My Awarded Projects
COLOR THEORY: SAXOPHONES AND PERCUSSION
PRISM Quartet, So Percussion, and Partch Commission, Premiere, and Record New Works by Ken Ueno, Stratis Minakakis, and Steven MackeyCreated By: PRISM Quartet, Inc.
Steven MackeyPrinceton, NJ
Steven Mackey was born in 1956, to American parents stationed in Frankfurt, Germany. He is regarded as one of the leading composers of his generation and has composed for orchestra, chamber ensembles, dance and opera. His first musical passion was playing the electric guitar, in rock bands based in northern California. He blazed a trail in the 1980’s and 90’s by including the electric guitar and vernacular music influence in his concert music. He regularly performs his own work, including two electric guitar concertos and numerous solo and chamber works. He is also active as an improvising musician and performs with his band Big Farm.
Mackey’s orchestral music has been performed by major orchestras around the world, from the Los Angeles Philharmonic, San Francisco and Chicago Symphonies, the BBC Philharmonic, Concertgebouw orchestra, and the Austrian Radio Symphony, to the Sydney Symphony and Tokyo Philharmonic. As a guitarist, Mackey has performed his chamber music with the Kronos Quartet, Arditti Quartet, London Sinfonietta, Nexttime Ensemble (Parma), Psappha (Manchester), and Joey Baron.
Stumble to Grace, his piano concerto for Orli Shaham, co-commissioned by the LA Philharmonic, the St. Louis and New Jersey Symphonies and TONIC, an orchestral work for the Chamber Orchestra of Philadelphia have recently premiered.
He is currently working on piece for the Brentano String Quartet jointly commissioned by Carnegie Hall and the Nasher Museum in Dallas to commemorate the 50th anniversary of the assassination of President Kennedy and a commission from the Aquarium Of The Pacific to celebrate the “Urban Ocean.” Upcoming projects include a large multi-movement symphonic work for the Los Angeles Philharmonic and a trumpet concerto for virtuoso Hakan Hardenberger commissioned by the Swedish Chamber Orchestra.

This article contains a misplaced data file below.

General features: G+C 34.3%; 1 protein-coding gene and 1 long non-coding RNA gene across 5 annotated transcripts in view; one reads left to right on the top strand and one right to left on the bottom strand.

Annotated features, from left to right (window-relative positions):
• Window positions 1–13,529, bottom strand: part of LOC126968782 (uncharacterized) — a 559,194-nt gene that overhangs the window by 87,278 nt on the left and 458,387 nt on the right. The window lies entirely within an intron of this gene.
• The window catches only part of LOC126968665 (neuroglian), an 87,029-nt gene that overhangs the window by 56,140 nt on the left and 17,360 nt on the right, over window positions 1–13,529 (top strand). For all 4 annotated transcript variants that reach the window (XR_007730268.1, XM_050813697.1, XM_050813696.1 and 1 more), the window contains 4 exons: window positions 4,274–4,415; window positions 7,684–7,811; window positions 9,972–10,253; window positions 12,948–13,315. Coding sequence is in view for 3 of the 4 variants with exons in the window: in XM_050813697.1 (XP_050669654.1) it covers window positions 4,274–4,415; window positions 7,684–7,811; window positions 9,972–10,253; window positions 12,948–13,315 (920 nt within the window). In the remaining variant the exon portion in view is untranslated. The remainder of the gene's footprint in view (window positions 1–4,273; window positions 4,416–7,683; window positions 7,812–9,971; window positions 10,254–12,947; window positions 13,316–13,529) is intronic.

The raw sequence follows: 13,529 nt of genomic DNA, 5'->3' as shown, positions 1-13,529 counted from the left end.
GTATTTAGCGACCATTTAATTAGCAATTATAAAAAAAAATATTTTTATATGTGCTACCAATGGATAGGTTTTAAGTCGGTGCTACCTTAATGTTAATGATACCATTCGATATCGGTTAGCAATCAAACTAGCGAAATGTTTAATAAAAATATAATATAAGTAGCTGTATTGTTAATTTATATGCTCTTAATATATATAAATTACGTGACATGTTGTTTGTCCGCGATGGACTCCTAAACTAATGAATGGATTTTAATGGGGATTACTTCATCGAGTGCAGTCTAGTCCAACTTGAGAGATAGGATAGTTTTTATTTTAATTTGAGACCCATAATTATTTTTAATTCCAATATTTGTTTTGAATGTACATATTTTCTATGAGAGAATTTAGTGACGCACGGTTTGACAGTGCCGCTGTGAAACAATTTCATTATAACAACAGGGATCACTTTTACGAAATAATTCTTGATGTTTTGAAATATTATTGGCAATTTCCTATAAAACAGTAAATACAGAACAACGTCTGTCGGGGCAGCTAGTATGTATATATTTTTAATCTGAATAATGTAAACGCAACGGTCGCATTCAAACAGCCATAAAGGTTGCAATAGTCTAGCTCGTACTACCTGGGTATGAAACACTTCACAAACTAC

Mackey has been honored by numerous awards including a Grammy, several awards from the American Academy of Arts and Letters, a Guggenheim fellowship, Stoeger Prize from the Chamber Music Society of Lincoln Center, Kennedy Center Friedheim award and many others. He has been the composer-in-residence at major music festivals, including Tanglewood, Aspen and the Holland Festival.
His monodrama, Ravenshead, for tenor/actor (Rinde Eckert) and electro-acoustic band/ensemble (the Paul Dresher Ensemble), has been performed nearly 100 times and is available on a MINMAX CD. In a year-end review of cultural events, USA Today crowned the work the “Best New Opera of 1998.”
There are a dozen CD’s of Mackey’s music and many other CD’s that contain individual works. Dreamhouse (2010) and Lonely Motel: Music From Slide (2011) were each nominated for 4 Grammy awards. Mackey won a Grammy for Best Small Ensemble Performance for Lonely Motel.
Mackey is currently Professor of Music and chair of the Department of Music at Princeton University, where he has been a member of the faculty since 1985. Helping to shape the next generation of composers and musicians, he teaches composition, theory, twentieth century music, improvisation, and a variety of special topics. He regularly coaches and conducts new work by student composers, as well as 20th-century classics. He was the recipient of Princeton University’s first Distinguished Teaching Award in 1991.
Mackey’s web site is www.stevenmackey.com. His music is published by Boosey & Hawkes. He lives in Princeton New Jersey with his wife, composer Sarah Kirkland Snider, and their son Jasper and daughter Dylan.
Four Iconoclastic Episodes (2011) II: Salad Days
Double Concerto for Electric guitar, Violin and Chamber Orchestra. Steven Mackey – electric guitar, Anthony Marwood – violin, Irish Chamber Orchestra.
Stumble to Grace (2013) Stage 1
Concerto for Piano and symphony orchestra. Orli Shaham – piano, Sydney Symphony, David Robertson – conductor.
Jim’s own music exemplified human oddity. It certainly did not aspire to impress or even express; it revealed. He was way out there. But Jim didn’t just get washed up...
Steven Mackey reminisces about his former teacher Donald Martino, a composer of sensual and sometimes even schmaltzy serial music, who died last week.